While national news syndicates are busy projecting the exact moment at which millennials will have a significant impact on government affairs, given the lack of participation I see on even the most local levels—the ones where your voice can actually count—I'm not holding out much hope for said takeover.
In the past year of covering various city councils on assignment for a local publication, I have been surprised at the lack of involvement by both the Gen X and millennial crowd.
Regularly scheduled council meetings aside, public participation at town halls is concerning. Though these events are able to put more butts in the seats (unless it's a night with Jason Chaffetz), the age demographic is not representative of our population.
Considering that city councils regularly adopt development plans by thinking 15-plus years into the future, the lack of involvement from the population that will be most affected is concerning. The worry is not mine alone. Many city councils are attempting to make it easier for Gen Xers and millennials to air their views on public transit, roads, master plans, development and green space.
To be fair, as an individual who barely made the start date of being considered a millennial, I tend to live a more Gen X lifestyle. Having first-hand experience of an individual in their 30s with a young family—in addition to the close proximity of my college memories and the nonstop schedule I had as a student—I understand how difficult it is to carve out time.
Recent articles, like one published by The Washington Post titled "Millennials aren't taking over politics just yet," will have you believe the lack of political involvement has more to do with the younger generation needing to "grow up," without taking into account the majority of these individuals are either starting families, climbing the job ladder or in the depths of college study. Regardless of if one has a newborn or is in the midst of finals, the mode in which millenials live is the same—basic survival and complete sleep deprivation.
Some cities are taking into account the over-scheduled lives of the citizens they wish to gain more perspective from. They're attempting to make it easier for these two generations by providing online coverage of council meetings, as well as having active social media pages to keep residents in the loop.
In addition to city attempts to broaden their audience, organizations like Emerging Leaders Initiative (ELI) and Real Women Run (RWR) have embarked on a mission of recruiting a more diverse group of civic leaders.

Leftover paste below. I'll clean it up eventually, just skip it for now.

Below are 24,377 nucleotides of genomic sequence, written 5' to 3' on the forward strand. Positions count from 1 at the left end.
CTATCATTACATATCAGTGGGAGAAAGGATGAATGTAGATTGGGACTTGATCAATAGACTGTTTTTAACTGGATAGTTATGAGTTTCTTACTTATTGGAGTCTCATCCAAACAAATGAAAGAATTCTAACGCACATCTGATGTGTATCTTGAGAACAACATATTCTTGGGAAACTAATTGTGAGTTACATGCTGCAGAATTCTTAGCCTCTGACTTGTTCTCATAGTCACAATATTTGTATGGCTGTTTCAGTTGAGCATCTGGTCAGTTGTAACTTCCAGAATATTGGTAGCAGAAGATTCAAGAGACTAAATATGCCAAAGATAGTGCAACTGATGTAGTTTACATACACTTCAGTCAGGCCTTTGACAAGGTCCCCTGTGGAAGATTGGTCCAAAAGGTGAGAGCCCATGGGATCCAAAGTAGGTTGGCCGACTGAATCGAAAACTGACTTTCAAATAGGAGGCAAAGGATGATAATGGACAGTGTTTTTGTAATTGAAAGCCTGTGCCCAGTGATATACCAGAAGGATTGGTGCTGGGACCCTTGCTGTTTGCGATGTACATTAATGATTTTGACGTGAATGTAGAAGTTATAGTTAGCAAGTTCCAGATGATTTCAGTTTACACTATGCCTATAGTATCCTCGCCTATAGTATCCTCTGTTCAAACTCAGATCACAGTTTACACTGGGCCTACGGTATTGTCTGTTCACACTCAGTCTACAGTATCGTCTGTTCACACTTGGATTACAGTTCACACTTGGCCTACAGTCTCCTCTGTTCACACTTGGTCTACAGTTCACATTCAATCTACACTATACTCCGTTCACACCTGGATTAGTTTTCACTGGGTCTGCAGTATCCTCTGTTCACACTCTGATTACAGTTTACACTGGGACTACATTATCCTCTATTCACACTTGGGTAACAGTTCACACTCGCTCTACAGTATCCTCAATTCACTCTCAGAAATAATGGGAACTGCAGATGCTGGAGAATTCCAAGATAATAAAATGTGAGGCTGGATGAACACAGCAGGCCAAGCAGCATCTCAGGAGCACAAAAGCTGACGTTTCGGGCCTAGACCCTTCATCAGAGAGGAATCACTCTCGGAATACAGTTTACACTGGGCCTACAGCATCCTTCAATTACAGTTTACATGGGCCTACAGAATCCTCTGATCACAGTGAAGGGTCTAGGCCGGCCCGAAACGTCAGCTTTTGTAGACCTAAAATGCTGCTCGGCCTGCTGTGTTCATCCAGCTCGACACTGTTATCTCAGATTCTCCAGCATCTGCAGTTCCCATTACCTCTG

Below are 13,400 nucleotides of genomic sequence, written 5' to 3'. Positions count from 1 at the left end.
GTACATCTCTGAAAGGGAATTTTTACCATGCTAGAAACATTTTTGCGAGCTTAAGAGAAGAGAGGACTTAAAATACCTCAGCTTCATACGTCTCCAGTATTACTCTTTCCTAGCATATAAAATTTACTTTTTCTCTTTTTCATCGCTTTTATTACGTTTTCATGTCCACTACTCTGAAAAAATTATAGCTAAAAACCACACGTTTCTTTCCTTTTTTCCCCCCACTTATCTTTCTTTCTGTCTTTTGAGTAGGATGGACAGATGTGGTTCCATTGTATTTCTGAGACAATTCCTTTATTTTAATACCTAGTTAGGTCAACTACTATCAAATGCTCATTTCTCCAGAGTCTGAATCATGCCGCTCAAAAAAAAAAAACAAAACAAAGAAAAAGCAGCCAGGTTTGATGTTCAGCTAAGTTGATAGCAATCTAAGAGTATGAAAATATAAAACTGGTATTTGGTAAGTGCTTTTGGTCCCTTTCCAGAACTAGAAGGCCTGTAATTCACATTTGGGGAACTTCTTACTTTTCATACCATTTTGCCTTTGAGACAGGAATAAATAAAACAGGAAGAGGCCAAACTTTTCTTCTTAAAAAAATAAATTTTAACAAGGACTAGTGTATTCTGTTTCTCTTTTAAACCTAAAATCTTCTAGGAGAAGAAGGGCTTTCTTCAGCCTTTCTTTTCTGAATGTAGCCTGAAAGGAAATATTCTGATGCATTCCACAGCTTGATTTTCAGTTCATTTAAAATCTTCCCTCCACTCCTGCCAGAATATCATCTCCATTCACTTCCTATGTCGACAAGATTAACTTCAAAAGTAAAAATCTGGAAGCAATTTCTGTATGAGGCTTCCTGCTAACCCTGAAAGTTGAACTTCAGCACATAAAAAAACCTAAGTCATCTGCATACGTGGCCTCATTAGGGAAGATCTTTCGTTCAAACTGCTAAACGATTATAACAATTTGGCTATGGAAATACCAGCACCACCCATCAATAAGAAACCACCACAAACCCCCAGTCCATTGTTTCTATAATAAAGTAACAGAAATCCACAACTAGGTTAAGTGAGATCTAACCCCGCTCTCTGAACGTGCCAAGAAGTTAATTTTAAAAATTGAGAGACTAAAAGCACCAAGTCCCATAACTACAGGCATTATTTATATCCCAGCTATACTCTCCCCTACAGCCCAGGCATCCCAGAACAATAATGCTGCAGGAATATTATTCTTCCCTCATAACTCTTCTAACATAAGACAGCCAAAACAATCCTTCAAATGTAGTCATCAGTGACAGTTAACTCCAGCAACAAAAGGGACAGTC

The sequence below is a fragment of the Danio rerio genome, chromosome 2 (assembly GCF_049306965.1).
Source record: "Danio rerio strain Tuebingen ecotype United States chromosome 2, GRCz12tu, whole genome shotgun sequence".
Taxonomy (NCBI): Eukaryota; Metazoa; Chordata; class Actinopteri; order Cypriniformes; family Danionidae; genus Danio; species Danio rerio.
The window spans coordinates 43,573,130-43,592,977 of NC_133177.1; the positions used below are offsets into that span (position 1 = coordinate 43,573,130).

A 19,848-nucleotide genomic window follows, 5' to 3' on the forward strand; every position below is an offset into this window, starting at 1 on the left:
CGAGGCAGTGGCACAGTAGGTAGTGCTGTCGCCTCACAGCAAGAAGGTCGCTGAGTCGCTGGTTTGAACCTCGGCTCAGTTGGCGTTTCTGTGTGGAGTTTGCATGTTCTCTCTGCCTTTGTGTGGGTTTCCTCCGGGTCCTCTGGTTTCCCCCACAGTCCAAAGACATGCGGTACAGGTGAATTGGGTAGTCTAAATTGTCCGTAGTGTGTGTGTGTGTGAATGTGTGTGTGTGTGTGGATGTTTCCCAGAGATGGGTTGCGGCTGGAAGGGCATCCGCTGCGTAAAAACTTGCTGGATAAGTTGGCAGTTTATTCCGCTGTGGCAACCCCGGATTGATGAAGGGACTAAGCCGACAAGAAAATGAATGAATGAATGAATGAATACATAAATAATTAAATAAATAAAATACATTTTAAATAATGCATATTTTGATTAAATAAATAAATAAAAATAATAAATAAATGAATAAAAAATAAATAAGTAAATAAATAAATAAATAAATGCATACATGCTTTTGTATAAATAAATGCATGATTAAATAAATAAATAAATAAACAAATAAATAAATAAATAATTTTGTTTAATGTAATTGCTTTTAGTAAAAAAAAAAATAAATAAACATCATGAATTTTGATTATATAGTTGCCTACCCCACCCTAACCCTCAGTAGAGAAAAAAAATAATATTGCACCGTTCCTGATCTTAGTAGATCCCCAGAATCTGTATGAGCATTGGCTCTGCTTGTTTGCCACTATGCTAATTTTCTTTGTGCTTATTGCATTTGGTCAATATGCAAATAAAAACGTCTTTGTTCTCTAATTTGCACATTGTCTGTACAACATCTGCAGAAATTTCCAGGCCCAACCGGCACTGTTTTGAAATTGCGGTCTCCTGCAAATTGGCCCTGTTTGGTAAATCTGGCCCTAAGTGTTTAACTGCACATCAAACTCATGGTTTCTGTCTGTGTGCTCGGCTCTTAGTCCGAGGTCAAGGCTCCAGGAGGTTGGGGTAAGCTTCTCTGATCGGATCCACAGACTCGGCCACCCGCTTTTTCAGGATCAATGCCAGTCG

According to ELI, a local nonprofit dedicated to increasing millennial political involvement, Utah ranks No. 1 in being both the youngest state in the nation, as well as having the fastest growing population. Additionally, ELI reports high percentages of millennials who wish to make a difference in their communities (98 percent), with 88 percent reporting they value community leadership. Yet despite these numbers, in the last general election, only 37 percent of millennials turned out at Utah polls—a statistic ELI hopes to improve.
It's not that the priorities of older generations are ill-intentioned or fuddy-duddy. In fact, I often wish my generational counterparts were at council meetings to hear the experiences of previous generations. It's difficult to plan for a generation that is not part of the decision-making process—but that you can bet money on will voice their annoyance once plans are carried out and paid for.
The notion that one generation should plan what is best for another is flawed simply on the principle that their ideals and priorities are bound to clash. While we should look at the past for guidelines of what did or did not work, and why, the varying life experience from one generation to the next is bound to result in differing priorities and preferences.
If you can't attend meetings, at least try to catch the latest council recording. It might require swapping out a favorite podcast for the week, but will be well worth the time when you realize a project is taking place that you can offer insight to. From there, emailing or calling your local district representative takes mere minutes, and they can be easily accessed on the official website of the city in which you reside.
Community involvement and political process goes beyond the notion that if you didn't vote, you can't complain. If you don't participate at some level—even if it means just showing up for debates on larger-scale projects—your city is unlikely to reflect your needs.
I have been in meetings where residents voice complaints of conspiracy over a project already in the works, without taking any ownership of their inability to attend even one of the five advertised town halls regarding said project. At some point, we need to realize it is not the fault of the city for listening to the voices of those who bothered to show up. That was our bad.
Aspen Perry is a Salt Lake City-based aspiring author and self-proclaimed "philosophical genius." Send feedback to email@example.com